Understanding investment diversification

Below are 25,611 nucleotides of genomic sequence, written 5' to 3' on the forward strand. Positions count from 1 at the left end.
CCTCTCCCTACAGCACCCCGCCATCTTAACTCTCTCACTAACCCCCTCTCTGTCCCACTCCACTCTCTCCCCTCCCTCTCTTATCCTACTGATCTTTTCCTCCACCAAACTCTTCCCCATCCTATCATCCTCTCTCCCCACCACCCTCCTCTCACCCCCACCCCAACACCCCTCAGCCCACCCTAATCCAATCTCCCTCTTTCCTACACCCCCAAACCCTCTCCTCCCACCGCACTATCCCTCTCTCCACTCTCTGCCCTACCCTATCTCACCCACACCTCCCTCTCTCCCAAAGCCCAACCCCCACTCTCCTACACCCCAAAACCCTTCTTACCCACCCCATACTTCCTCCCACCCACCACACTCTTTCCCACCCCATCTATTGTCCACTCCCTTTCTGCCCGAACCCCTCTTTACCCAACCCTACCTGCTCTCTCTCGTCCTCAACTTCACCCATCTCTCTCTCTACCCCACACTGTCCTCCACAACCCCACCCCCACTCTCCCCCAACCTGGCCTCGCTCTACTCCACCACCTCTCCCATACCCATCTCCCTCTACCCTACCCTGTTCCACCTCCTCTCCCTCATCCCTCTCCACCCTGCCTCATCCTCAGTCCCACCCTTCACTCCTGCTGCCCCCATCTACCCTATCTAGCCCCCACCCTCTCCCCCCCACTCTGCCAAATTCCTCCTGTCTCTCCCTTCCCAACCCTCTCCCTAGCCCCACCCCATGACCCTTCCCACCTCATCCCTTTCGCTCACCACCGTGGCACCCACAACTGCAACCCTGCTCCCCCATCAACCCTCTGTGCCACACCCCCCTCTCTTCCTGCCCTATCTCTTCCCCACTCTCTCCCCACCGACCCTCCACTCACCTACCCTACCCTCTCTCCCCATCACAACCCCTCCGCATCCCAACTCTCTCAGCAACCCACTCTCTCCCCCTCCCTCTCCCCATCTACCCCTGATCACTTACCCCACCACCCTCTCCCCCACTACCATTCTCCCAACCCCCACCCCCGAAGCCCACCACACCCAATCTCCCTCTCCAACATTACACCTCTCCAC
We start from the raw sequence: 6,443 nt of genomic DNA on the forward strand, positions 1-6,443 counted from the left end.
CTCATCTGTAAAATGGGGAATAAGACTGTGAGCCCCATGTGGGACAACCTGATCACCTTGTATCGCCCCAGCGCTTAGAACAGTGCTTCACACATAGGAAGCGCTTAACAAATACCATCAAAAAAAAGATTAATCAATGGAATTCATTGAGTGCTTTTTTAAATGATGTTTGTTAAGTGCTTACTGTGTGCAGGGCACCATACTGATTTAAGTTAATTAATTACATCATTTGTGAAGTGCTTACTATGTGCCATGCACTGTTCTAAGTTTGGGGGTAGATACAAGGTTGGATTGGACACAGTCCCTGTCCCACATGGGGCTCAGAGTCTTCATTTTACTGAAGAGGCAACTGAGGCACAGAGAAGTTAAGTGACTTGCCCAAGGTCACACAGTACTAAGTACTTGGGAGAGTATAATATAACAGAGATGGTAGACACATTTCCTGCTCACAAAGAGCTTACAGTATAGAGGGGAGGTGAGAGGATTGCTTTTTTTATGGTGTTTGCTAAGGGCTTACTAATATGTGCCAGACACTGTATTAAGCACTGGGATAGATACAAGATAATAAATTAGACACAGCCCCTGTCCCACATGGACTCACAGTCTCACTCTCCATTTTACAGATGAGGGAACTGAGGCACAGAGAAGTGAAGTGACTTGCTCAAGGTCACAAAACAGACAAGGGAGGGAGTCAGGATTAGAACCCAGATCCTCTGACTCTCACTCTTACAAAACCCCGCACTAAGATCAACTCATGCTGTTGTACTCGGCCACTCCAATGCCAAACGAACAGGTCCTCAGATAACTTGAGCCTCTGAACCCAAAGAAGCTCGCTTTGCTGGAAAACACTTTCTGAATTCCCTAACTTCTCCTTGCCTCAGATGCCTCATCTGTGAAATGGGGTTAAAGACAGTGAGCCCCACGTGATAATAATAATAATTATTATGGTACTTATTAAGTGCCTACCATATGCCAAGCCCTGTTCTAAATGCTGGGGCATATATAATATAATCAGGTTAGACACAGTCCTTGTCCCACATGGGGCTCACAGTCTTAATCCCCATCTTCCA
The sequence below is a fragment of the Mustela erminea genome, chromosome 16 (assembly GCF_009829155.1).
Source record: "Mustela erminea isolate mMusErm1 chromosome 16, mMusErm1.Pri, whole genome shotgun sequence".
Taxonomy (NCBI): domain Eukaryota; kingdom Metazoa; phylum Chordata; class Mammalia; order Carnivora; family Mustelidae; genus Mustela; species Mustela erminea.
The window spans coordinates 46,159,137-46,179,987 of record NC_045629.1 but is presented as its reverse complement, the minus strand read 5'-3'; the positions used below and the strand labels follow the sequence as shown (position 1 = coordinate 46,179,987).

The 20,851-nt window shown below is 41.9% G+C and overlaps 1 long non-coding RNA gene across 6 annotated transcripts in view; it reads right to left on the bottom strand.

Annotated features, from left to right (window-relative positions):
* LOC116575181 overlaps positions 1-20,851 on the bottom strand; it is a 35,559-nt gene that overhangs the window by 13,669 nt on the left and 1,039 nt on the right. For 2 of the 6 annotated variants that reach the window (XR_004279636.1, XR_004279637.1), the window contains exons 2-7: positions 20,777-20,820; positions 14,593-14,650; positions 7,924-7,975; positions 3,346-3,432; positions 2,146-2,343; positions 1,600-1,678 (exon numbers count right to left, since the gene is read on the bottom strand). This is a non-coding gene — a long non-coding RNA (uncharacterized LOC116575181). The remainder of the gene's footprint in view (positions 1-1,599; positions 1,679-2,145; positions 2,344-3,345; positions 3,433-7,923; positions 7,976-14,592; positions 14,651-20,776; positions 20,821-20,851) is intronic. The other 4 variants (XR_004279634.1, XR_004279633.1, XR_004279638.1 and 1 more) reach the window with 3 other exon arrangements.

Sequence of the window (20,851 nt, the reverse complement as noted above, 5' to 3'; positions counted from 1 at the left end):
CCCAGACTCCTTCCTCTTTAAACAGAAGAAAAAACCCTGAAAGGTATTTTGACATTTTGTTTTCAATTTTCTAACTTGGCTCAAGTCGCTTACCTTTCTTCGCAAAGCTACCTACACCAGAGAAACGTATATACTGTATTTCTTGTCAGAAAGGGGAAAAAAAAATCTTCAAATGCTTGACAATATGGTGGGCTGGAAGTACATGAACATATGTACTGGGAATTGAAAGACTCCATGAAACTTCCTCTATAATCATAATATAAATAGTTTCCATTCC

In my columns of Aug. 18 and the 25, I went into some detail about asset allocation. Deciding how to apportion your financial assets – equities, fixed-income securities and cash equivalents – in your total portfolio is the most important investment decision you’ll make. It defines your overall risk-return position, which guides you through a lifetime of investing. Your next step, investment diversification, is a close second when it comes to making key investing decisions. This process involves the thoughtful selection of a variety of securities and/or mutual and exchange-traded funds that are suitable components for your chosen asset classes.Because asset allocation and investment diversification are often confused in investment literature, it’s worthwhile pausing here to explain how these two differ. Using a culinary metaphor, I suggest you think of asset allocation as deciding the basic nature of a meal – the appetizer, the entree and dessert. Investment diversification then involves deciding on the various choices available for choosing the components of these main courses.Asset allocation is your “master plan.” Investment diversification spreads out the risk and returns inherent in your asset class choices among a suitable variety of different investment categories. This process is often referred to as “risk management.” But, since we know that risk and return are commensurate, it also provides for “return management” by providing for a diversity of investments selected for their expected performance, reliability, growth potential and financial strength. There are several investment categories to choose from, and it is here that many individual investors become confused. Stocks and bonds, and their counterpart mutual funds, are generally categorized according to the size of the company (large, medium and small), industry sectors, geographic location, and investment style or objective (growth and value or a blend of both). Each investment category has differing investment qualities associated with it. Sorting out all these choices can be a daunting experience for the less-experienced investor. If you need the help of an investment professional to make informed decisions, make sure you understand what’s being recommended and the advisory and/or purchase costs involved.Using mutual funds for investment diversification is easier than investing directly in stocks and bonds. The latter requires expertise, experience and time to undertake this task successfully. ‘By definition, a mutual fund – let’s say, a large-cap (large size company) growth stock fund – will be additionally diversified by holding dozens, if not hundreds, of companies in its portfolio. And, you get professional investment management and research on a continuous basis.Another way to make the investment-diversification process relatively easy is to use index and exchange-traded funds that cover broad market segments. For example, several investment firms offer an index fund that is comprised of all the companies in the Standard & Poor’s 500 Index. The monies in this type of fund would be apportioned, according to market-capitalization, among 500 large U.S. companies covering 23 industry sectors. Also, you can capture the whole U.S. stock market – over 5,000 large, medium and small companies with value, growth and blended investment styles – in a single fund that tracks the Dow Jones Wilshire 5000 Index. This category’s fixed-income equivalent would track hundreds of bond types that comprise the Lehman Brothers Aggregate Bond Index.Lastly, so-called lifestyle or target funds are multiple funds wrapped into a single fund that promises lifetime, automatic asset allocation and diversification in one easy-to-manage package. I have some reservations about this one-size-fits-all approach, but it is better than doing nothing or piling into dozens of investments without a coherent plan.The key to successful investing is to manage risk while generating a reasonable return on your investment portfolio. Proper asset allocation and investment diversification are the primary tools to accomplish this goal. The Investing Wisely column is written by Richard Loth, managing principal of Mentor Investing and an independent registered investment adviser. Loth can be reached at 328-5591 or firstname.lastname@example.org.Vail Colorado
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